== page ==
D&C 134-5. D&C 134; 98:8-11; 101:78-80; 58:21-22. Find the verse(s) that addresses the following issues: Slavery Duty to vote The Constitution Value of law wicked leaders Freedom of speech Freedom of religion Right to bear arms Speaking ill of political leaders
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Find the verse(s) that addresses the following issues:
Slavery Duty to vote
The Constitution Value of law
wicked leaders Freedom of speech
Freedom of religion Right to bear arms
Speaking ill of political leaders
Separation of Church and State
The Saints’ duty to obey existing laws
“It was decreed in the councils of eternity, long before the foundations of the earth were laid, that [Joseph Smith] should be the man, in the last dispensation of this world, to bring forth the word of God to the people and receive the fullness of the keys and power of the Priesthood of the Son of God. The Lord had his eye upon him, and upon his father, and upon his father’s father, and upon their progenitors clear back to Abraham, and from Abraham to the flood, from the flood to Enoch and from Enoch to Adam. He has watched that family and that blood as it has circulated from its fountain to the birth of that man. [Joseph Smith] was foreordained in eternity to preside over this last dispensation.” (Brigham Young, Deseret News, Oct. 26, 1859, p. 266).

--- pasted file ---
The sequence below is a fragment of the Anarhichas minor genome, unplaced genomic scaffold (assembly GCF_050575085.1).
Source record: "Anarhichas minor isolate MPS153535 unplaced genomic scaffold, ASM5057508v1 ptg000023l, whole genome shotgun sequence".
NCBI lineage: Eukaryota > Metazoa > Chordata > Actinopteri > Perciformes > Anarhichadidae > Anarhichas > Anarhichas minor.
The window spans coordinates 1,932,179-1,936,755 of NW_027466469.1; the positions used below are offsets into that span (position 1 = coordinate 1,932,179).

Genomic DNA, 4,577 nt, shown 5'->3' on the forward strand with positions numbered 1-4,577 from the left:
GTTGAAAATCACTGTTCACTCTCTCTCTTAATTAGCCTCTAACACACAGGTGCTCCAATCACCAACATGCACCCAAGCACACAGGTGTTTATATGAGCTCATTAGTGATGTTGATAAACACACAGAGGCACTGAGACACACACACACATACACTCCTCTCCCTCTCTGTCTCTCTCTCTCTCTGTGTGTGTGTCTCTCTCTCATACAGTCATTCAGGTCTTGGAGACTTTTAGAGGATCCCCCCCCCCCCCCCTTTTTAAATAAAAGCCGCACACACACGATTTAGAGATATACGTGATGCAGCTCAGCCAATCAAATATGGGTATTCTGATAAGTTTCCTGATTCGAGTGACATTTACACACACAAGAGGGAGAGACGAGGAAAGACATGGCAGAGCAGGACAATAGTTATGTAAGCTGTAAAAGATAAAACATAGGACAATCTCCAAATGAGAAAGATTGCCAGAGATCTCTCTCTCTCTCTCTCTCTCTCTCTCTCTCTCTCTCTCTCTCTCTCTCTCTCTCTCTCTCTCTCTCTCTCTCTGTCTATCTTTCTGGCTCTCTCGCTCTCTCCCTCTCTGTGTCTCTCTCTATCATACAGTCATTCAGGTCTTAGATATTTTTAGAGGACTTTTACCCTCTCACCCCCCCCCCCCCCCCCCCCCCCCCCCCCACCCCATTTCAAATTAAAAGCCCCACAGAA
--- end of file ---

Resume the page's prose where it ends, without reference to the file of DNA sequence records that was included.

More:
“What I have received from the Lord, I have received by Joseph Smith” (Brigham Young, DBY, 458).
“The Prophet Joseph Smith was not only ‘one of the noble and great ones,’ but he gave and continues to give attention to important matters here on the earth even today from the realms above. For in the eyes of the Lord … it is all one great eternal program in which the Prophet Joseph plays an important role—all through the eternal priesthood and authority of God.” (Ezra Taft Benson, “Joseph Smith—Man of Destiny,” address given on Dec. 3, 1967, in Logan, Utah, pp. 3–4).
“The First Vision of the Prophet Joseph Smith is bedrock theology to the Church. The adversary knows this and has attacked Joseph Smith’s credibility from the day he announced the visitation of the Father and the Son. … You should always bear testimony to the truth of the First Vision. Joseph Smith did see the Father and the Son. They conversed with him as he said they did. It is the most glorious event since the resurrection of our Lord. Any leader who, without reservation, cannot declare his testimony that God and Jesus Christ appeared to Joseph Smith can never be a true leader, a true shepherd. If we do not accept this truth, … if we have not received a witness about this great revelation, we cannot inspire faith in those whom we lead.” (Ezra Taft Benson, address given on May 20, 1984, in Salt Lake City, Utah, p. 2; Ezra Taft Benson, Addresses 1943–89, Church Archives).
“Who was Joseph Smith? The Book of Mormon tells us he was of the seed of Joseph that was sold into Egypt, and hence he was selected as Abraham was to fulfil a work upon the earth. God chose this young man. He was ignorant of letters as the world has it, but the most profoundly learned and intelligent man that I ever met in my life, and I have traveled hundreds of thousands of miles, been on different continents and mingled among all classes and creeds of people, yet I have never met a man so intelligent as he was. And where did he get his intelligence from? Not from books; not from the logic or science or philosophy of the day, but he obtained it through the revelations of God made known to him through the medium of the everlasting gospel.” (John Taylor, Deseret News, June 2, 1880, p. 275).